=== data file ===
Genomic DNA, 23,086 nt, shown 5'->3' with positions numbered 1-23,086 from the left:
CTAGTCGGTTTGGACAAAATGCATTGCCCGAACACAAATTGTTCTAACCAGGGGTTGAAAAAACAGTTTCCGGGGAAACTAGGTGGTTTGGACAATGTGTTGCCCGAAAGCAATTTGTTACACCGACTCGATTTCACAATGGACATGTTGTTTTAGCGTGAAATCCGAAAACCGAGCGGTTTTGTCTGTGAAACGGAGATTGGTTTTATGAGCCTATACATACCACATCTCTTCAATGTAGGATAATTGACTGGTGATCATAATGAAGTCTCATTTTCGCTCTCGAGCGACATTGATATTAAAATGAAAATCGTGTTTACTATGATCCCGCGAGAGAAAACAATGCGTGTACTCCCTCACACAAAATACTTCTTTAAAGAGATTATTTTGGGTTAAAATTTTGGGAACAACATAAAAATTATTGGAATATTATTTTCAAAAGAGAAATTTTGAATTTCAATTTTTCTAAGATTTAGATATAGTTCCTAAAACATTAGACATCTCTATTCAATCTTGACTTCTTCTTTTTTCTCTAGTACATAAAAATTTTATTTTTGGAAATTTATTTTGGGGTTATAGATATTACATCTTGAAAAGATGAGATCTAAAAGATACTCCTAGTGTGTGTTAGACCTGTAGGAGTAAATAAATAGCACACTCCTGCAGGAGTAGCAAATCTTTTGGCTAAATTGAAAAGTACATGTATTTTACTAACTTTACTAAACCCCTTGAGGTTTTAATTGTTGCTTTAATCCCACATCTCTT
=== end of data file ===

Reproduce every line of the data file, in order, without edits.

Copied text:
Genomic DNA, 23,086 nt, shown 5'->3' with positions numbered 1-23,086 from the left:
CTAGTCGGTTTGGACAAAATGCATTGCCCGAACACAAATTGTTCTAACCAGGGGTTGAAAAAACAGTTTCCGGGGAAACTAGGTGGTTTGGACAATGTGTTGCCCGAAAGCAATTTGTTACACCGACTCGATTTCACAATGGACATGTTGTTTTAGCGTGAAATCCGAAAACCGAGCGGTTTTGTCTGTGAAACGGAGATTGGTTTTATGAGCCTATACATACCACATCTCTTCAATGTAGGATAATTGACTGGTGATCATAATGAAGTCTCATTTTCGCTCTCGAGCGACATTGATATTAAAATGAAAATCGTGTTTACTATGATCCCGCGAGAGAAAACAATGCGTGTACTCCCTCACACAAAATACTTCTTTAAAGAGATTATTTTGGGTTAAAATTTTGGGAACAACATAAAAATTATTGGAATATTATTTTCAAAAGAGAAATTTTGAATTTCAATTTTTCTAAGATTTAGATATAGTTCCTAAAACATTAGACATCTCTATTCAATCTTGACTTCTTCTTTTTTCTCTAGTACATAAAAATTTTATTTTTGGAAATTTATTTTGGGGTTATAGATATTACATCTTGAAAAGATGAGATCTAAAAGATACTCCTAGTGTGTGTTAGACCTGTAGGAGTAAATAAATAGCACACTCCTGCAGGAGTAGCAAATCTTTTGGCTAAATTGAAAAGTACATGTATTTTACTAACTTTACTAAACCCCTTGAGGTTTTAATTGTTGCTTTAATCCCACATCTCTT